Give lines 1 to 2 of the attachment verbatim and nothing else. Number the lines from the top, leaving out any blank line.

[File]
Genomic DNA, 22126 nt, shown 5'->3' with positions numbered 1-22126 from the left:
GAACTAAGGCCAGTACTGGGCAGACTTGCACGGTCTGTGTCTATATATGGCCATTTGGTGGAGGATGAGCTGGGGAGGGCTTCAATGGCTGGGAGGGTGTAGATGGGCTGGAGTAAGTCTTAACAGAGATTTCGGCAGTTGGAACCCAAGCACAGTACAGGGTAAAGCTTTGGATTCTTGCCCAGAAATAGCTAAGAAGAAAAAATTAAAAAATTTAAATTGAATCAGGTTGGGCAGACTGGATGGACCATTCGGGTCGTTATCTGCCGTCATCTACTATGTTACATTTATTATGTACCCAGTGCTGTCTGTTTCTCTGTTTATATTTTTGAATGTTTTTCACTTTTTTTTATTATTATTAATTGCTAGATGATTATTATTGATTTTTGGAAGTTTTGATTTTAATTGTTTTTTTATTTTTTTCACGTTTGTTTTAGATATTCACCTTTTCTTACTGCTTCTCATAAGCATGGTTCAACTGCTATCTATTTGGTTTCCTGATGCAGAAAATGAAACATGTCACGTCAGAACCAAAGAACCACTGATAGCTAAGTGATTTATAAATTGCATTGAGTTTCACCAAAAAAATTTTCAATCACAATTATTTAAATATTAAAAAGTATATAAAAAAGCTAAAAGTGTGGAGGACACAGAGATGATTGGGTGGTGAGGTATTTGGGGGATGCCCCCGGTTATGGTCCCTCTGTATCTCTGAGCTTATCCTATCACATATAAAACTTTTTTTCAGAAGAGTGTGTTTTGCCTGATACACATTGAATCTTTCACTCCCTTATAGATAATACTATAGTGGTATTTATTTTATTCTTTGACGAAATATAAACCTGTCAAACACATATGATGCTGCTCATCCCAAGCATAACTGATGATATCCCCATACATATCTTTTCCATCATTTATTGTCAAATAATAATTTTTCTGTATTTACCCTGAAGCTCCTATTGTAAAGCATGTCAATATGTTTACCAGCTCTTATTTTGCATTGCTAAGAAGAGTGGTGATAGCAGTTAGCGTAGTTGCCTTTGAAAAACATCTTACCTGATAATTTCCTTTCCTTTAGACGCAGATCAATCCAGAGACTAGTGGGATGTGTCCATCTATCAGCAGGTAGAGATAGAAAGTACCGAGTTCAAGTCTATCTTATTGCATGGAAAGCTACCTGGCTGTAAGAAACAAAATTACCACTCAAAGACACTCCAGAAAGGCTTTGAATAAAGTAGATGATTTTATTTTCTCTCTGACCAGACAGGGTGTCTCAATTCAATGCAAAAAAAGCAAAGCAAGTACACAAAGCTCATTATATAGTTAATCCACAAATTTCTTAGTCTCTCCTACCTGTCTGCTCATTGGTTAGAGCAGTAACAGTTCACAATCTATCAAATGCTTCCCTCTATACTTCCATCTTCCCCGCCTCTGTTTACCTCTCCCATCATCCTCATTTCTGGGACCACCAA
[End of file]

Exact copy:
Genomic DNA, 22126 nt, shown 5'->3' with positions numbered 1-22126 from the left:
GAACTAAGGCCAGTACTGGGCAGACTTGCACGGTCTGTGTCTATATATGGCCATTTGGTGGAGGATGAGCTGGGGAGGGCTTCAATGGCTGGGAGGGTGTAGATGGGCTGGAGTAAGTCTTAACAGAGATTTCGGCAGTTGGAACCCAAGCACAGTACAGGGTAAAGCTTTGGATTCTTGCCCAGAAATAGCTAAGAAGAAAAAATTAAAAAATTTAAATTGAATCAGGTTGGGCAGACTGGATGGACCATTCGGGTCGTTATCTGCCGTCATCTACTATGTTACATTTATTATGTACCCAGTGCTGTCTGTTTCTCTGTTTATATTTTTGAATGTTTTTCACTTTTTTTTATTATTATTAATTGCTAGATGATTATTATTGATTTTTGGAAGTTTTGATTTTAATTGTTTTTTTATTTTTTTCACGTTTGTTTTAGATATTCACCTTTTCTTACTGCTTCTCATAAGCATGGTTCAACTGCTATCTATTTGGTTTCCTGATGCAGAAAATGAAACATGTCACGTCAGAACCAAAGAACCACTGATAGCTAAGTGATTTATAAATTGCATTGAGTTTCACCAAAAAAATTTTCAATCACAATTATTTAAATATTAAAAAGTATATAAAAAAGCTAAAAGTGTGGAGGACACAGAGATGATTGGGTGGTGAGGTATTTGGGGGATGCCCCCGGTTATGGTCCCTCTGTATCTCTGAGCTTATCCTATCACATATAAAACTTTTTTTCAGAAGAGTGTGTTTTGCCTGATACACATTGAATCTTTCACTCCCTTATAGATAATACTATAGTGGTATTTATTTTATTCTTTGACGAAATATAAACCTGTCAAACACATATGATGCTGCTCATCCCAAGCATAACTGATGATATCCCCATACATATCTTTTCCATCATTTATTGTCAAATAATAATTTTTCTGTATTTACCCTGAAGCTCCTATTGTAAAGCATGTCAATATGTTTACCAGCTCTTATTTTGCATTGCTAAGAAGAGTGGTGATAGCAGTTAGCGTAGTTGCCTTTGAAAAACATCTTACCTGATAATTTCCTTTCCTTTAGACGCAGATCAATCCAGAGACTAGTGGGATGTGTCCATCTATCAGCAGGTAGAGATAGAAAGTACCGAGTTCAAGTCTATCTTATTGCATGGAAAGCTACCTGGCTGTAAGAAACAAAATTACCACTCAAAGACACTCCAGAAAGGCTTTGAATAAAGTAGATGATTTTATTTTCTCTCTGACCAGACAGGGTGTCTCAATTCAATGCAAAAAAAGCAAAGCAAGTACACAAAGCTCATTATATAGTTAATCCACAAATTTCTTAGTCTCTCCTACCTGTCTGCTCATTGGTTAGAGCAGTAACAGTTCACAATCTATCAAATGCTTCCCTCTATACTTCCATCTTCCCCGCCTCTGTTTACCTCTCCCATCATCCTCATTTCTGGGACCACCAA